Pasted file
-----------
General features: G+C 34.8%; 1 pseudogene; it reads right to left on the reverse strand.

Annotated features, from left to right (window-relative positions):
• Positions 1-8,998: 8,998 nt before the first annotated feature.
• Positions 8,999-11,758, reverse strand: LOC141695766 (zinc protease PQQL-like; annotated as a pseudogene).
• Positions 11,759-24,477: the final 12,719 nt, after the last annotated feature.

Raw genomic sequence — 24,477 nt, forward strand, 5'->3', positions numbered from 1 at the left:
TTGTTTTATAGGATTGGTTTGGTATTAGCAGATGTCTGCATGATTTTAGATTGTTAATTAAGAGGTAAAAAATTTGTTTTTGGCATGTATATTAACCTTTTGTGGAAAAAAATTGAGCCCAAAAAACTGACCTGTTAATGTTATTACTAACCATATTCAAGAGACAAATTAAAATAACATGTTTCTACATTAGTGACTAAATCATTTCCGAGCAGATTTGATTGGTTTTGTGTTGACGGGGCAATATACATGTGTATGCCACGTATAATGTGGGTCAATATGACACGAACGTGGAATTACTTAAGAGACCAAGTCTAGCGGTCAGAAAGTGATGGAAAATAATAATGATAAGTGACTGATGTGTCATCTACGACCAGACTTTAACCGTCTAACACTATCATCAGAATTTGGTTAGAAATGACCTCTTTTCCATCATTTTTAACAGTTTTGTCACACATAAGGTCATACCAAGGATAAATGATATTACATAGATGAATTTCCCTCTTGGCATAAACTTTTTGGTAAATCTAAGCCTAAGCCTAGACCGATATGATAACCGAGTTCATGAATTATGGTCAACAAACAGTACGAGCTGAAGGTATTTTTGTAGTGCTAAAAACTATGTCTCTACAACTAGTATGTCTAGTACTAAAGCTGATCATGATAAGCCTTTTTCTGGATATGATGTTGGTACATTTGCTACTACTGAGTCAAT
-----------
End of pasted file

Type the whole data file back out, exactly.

General features: G+C 34.8%; 1 pseudogene; it reads right to left on the reverse strand.

Annotated features, from left to right (window-relative positions):
• Positions 1-8,998: 8,998 nt before the first annotated feature.
• Positions 8,999-11,758, reverse strand: LOC141695766 (zinc protease PQQL-like; annotated as a pseudogene).
• Positions 11,759-24,477: the final 12,719 nt, after the last annotated feature.

Raw genomic sequence — 24,477 nt, forward strand, 5'->3', positions numbered from 1 at the left:
TTGTTTTATAGGATTGGTTTGGTATTAGCAGATGTCTGCATGATTTTAGATTGTTAATTAAGAGGTAAAAAATTTGTTTTTGGCATGTATATTAACCTTTTGTGGAAAAAAATTGAGCCCAAAAAACTGACCTGTTAATGTTATTACTAACCATATTCAAGAGACAAATTAAAATAACATGTTTCTACATTAGTGACTAAATCATTTCCGAGCAGATTTGATTGGTTTTGTGTTGACGGGGCAATATACATGTGTATGCCACGTATAATGTGGGTCAATATGACACGAACGTGGAATTACTTAAGAGACCAAGTCTAGCGGTCAGAAAGTGATGGAAAATAATAATGATAAGTGACTGATGTGTCATCTACGACCAGACTTTAACCGTCTAACACTATCATCAGAATTTGGTTAGAAATGACCTCTTTTCCATCATTTTTAACAGTTTTGTCACACATAAGGTCATACCAAGGATAAATGATATTACATAGATGAATTTCCCTCTTGGCATAAACTTTTTGGTAAATCTAAGCCTAAGCCTAGACCGATATGATAACCGAGTTCATGAATTATGGTCAACAAACAGTACGAGCTGAAGGTATTTTTGTAGTGCTAAAAACTATGTCTCTACAACTAGTATGTCTAGTACTAAAGCTGATCATGATAAGCCTTTTTCTGGATATGATGTTGGTACATTTGCTACTACTGAGTCAAT